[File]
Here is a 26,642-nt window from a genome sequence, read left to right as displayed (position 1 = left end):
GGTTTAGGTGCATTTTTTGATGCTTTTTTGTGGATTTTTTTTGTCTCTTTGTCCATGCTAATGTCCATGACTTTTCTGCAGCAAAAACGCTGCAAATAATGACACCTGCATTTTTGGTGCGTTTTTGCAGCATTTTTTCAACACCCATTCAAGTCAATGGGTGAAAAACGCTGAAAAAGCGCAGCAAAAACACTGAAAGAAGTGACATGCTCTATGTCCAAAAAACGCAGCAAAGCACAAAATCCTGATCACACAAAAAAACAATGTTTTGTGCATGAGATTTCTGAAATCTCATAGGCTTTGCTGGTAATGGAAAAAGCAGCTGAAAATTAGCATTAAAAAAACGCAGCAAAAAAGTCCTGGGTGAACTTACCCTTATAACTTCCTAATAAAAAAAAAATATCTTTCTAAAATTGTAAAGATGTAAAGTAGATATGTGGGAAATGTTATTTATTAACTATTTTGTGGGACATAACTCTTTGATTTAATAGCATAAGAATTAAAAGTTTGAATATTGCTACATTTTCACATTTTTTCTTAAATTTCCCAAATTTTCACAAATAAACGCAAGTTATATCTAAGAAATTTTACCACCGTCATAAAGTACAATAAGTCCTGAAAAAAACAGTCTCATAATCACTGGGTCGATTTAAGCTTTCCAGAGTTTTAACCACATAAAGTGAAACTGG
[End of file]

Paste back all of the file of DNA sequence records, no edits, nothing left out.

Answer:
Here is a 26,642-nt window from a genome sequence, read left to right as displayed (position 1 = left end):
GGTTTAGGTGCATTTTTTGATGCTTTTTTGTGGATTTTTTTTGTCTCTTTGTCCATGCTAATGTCCATGACTTTTCTGCAGCAAAAACGCTGCAAATAATGACACCTGCATTTTTGGTGCGTTTTTGCAGCATTTTTTCAACACCCATTCAAGTCAATGGGTGAAAAACGCTGAAAAAGCGCAGCAAAAACACTGAAAGAAGTGACATGCTCTATGTCCAAAAAACGCAGCAAAGCACAAAATCCTGATCACACAAAAAAACAATGTTTTGTGCATGAGATTTCTGAAATCTCATAGGCTTTGCTGGTAATGGAAAAAGCAGCTGAAAATTAGCATTAAAAAAACGCAGCAAAAAAGTCCTGGGTGAACTTACCCTTATAACTTCCTAATAAAAAAAAAATATCTTTCTAAAATTGTAAAGATGTAAAGTAGATATGTGGGAAATGTTATTTATTAACTATTTTGTGGGACATAACTCTTTGATTTAATAGCATAAGAATTAAAAGTTTGAATATTGCTACATTTTCACATTTTTTCTTAAATTTCCCAAATTTTCACAAATAAACGCAAGTTATATCTAAGAAATTTTACCACCGTCATAAAGTACAATAAGTCCTGAAAAAAACAGTCTCATAATCACTGGGTCGATTTAAGCTTTCCAGAGTTTTAACCACATAAAGTGAAACTGG